It's WINDSday| March 2, 2022

Celebrating the Power of Wind, Clean Energy and a Green Environment

Power of Wind, Rain and Tides Caused One of the Worst Nor’easters in our History,

60 Years Ago this Week

In early March 1962, Wilt Chamberlain scored 100 points in a single NBA game, the Beatles made their BBC radio debut, the Royal College of Physicians published the first major report on the dangers of smoking, and US advisors “joined the fight” in Vietnam.


Meanwhile in Hampton Roads (or whatever we called our region then), all eyes were on the skies. As Ash Wednesday, which actually is today, and the higher than usual “Spring Tide” approached, so did two powerful weather systems, one from the Midwest and a second that had moved north of us in the Atlantic and then reversed course and stalled 500 miles off the coast. Together this very imperfect storm, through five high tides, brought torrential surf and rain and water levels nine feet above normal in Norfolk and seven feet higher at the oceanfront. Winds exceeded 70mph.

IW-Ash Wednesday 5.PNG

From Daytona Beach to Cape Cod, the Ash Wednesday Storm killed 40 people, injured a thousand more and caused hundreds of millions of dollars in property damage. 33 inches of snow fell in 24 hours in western parts of Virginia. “Eastern Virginia though got hit the hardest,” says Jim Redick, Norfolk’s Emergency Services Preparedness and Response Coordinator.

Huge waves toppled houses in Virginia Beach and broke through the concrete boardwalk and seawall. On the eastern shore, Assateague and Chincoteague Islands were submerged. Health hazards from dead chickens and other animals forced evacuations. 

Just in our area, it:

  • severely damaged 363 homes and harmed 4,432 more
  • forced 1,025 people into emergency shelters for over a week
  • caused 20,000 C & P Telephone Company customers to lose service
  • destroyed 1,000 automobiles


(There is actually a display about the storm and other local history on 36th Street in Virginia Beach between Atlantic and Pacific Avenues. Check it out.)

IW-Ash Wednesday _2_.jpg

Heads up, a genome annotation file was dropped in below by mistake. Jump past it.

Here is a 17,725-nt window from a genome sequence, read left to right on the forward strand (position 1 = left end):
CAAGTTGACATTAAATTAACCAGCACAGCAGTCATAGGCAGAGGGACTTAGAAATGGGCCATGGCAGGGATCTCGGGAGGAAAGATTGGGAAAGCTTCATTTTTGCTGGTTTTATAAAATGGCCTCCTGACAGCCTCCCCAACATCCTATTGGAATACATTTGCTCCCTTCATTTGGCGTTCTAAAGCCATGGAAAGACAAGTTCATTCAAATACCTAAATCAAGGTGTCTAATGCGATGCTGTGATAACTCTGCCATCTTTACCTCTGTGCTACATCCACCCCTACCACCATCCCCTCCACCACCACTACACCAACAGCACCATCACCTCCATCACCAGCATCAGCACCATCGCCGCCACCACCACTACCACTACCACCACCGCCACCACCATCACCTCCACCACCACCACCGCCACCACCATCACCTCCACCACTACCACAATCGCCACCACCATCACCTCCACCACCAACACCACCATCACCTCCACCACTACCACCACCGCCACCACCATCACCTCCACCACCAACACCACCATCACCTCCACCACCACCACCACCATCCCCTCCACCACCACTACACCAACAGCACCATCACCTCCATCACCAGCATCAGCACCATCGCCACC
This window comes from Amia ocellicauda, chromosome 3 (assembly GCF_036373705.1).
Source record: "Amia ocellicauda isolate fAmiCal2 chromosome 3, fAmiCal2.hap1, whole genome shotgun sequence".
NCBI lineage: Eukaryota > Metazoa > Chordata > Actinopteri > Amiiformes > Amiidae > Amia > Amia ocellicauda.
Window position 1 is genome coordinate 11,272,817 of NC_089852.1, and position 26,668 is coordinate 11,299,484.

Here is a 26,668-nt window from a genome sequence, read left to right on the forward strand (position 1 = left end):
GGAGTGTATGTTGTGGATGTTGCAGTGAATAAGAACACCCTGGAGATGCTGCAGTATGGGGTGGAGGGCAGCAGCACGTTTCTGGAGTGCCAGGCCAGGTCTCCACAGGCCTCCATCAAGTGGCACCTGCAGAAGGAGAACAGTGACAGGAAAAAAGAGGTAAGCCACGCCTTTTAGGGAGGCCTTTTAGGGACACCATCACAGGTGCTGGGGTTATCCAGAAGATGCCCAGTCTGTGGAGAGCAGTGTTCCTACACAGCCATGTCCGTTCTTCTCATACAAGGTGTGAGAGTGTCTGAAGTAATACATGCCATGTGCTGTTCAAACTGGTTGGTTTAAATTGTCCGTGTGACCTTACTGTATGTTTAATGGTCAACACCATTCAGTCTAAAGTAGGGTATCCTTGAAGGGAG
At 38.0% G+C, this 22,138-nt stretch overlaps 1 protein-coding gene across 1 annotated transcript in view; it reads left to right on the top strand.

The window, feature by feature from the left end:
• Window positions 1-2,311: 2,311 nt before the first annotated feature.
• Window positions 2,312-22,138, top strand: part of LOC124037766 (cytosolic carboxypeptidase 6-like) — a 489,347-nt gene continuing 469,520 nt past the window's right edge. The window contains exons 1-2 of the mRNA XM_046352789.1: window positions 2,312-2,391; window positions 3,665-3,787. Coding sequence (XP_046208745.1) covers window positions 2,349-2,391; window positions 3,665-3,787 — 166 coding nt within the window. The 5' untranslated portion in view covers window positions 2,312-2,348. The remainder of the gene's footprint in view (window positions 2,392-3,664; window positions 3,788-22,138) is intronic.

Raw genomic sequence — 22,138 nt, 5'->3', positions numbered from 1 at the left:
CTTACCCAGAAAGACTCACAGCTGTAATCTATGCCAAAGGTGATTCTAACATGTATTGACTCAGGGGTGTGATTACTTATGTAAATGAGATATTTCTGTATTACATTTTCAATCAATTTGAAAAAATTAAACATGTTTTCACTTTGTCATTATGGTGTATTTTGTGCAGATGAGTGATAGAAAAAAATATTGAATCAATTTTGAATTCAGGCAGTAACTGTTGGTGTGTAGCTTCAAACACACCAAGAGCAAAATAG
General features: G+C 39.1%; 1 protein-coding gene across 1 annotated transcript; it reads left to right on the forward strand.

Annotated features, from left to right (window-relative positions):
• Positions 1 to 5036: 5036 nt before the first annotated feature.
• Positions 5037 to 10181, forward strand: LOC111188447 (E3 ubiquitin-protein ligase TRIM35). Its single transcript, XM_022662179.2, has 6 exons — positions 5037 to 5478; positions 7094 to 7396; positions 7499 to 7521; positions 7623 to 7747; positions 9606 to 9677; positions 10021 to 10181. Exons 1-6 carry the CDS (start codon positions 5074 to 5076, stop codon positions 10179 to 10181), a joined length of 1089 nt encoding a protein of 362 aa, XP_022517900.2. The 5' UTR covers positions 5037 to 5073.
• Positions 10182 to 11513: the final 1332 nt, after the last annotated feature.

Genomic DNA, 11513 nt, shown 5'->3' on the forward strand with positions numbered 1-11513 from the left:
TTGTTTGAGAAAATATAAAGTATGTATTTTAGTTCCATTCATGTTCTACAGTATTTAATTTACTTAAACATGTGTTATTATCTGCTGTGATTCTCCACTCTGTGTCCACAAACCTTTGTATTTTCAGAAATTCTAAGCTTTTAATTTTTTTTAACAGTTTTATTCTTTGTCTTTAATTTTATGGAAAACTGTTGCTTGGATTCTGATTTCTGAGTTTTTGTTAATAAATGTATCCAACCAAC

"As a result of Ash Wednesday (March 6-8, 1962), Norfolk built a strong flood wall along Waterside Drive and Virginia Beach expanded its beach and boardwalk,” says Redick. “We also have elevated buildings and changed codes everywhere.” And our respect for the power of wind, which we are now harnessing to generate electricity out at sea, grew exponentially. 

“If we don’t address climate change, and reducing our dependence on fossil fuels is central to that,” says ODU Professor George Hagerman, who studies the oceans and weather, “we will have Ash Wednesday Storms much more than once every 60 years.” 

IW- Ash 7.PNG

Jim Redick is a Key Regional Resource

When it Comes to Disaster Planning

By Joel Rubin


There are many people to interview about the 1962 Ash Wednesday Storm, but when you google the topic, one video comes up prominently. It’s a presentation from 2017 at the Slover Library in Norfolk by Jim Redick, that city’s guru on emergency preparedness for the past decade. Jim previously did the same for Hampton and Virginia Beach.

Redick has a bachelor’s in organizational leadership and management from Regent and a master’s in public administration from ODU, where he also teaches. Disaster planning, says Jim, is not just his job, it’s also his hobby. “I think I’ve lost my hair worrying about the worst things that can happen.” He’s also a military history buff (he served in the Navy for four years and Army National Guard for six) and is writing a book about a favorite subject, the Battle of Gettysburg, from the standpoint of a mass casualty event. “I have researched how that area in Pennsylvania responded to that pivotal and traumatic battle in 1863,” he says. “’We can learn so much about how to deal with tomorrow’s catastrophes by studying previous ones.”

Oh, are we lucky to have Jim Redick around to deal with Mother Nature’s furies, like the recent nearly day long snow-caused backup on I-95. “That could happen around here,” says Jim, “so I’m thinking about how to plan for it.” We’re counting on you Jim.

Here’s Jim’s 2017 presentation of the Ash Wednesday Storm.

Barbara Henley Keeps Princess Anne Informed on Offshore Wind

IW-Henley _2_.jpg

On at least four occasions over the past year, Princess Anne District councilwoman Barbara Henley has invited Dominion Energy representatives to address her monthly citizens forum. And for good reason. The transmission line that will bring electricity from Dominion’s CVOW project to the PJM electricity grid will pass almost thirteen miles through her district to a substation in Chesapeake.

Last week Rob Richardson from the company’s transmission division updated a nice crowd in Building 19 at the Virginia Beach Municipal Complex about the timeline for final approvals and construction (2023 for the overhead lines). There will be a State Corporation Commission online public hearing on May 16 at 10am if you want to chime in. Visit for details. 

IW-Henley _1_.jpg
IW - Henley4.PNG

Join Us This Evening for Offshore Wind Drinks!

Facebook  Instagram  LinkedIn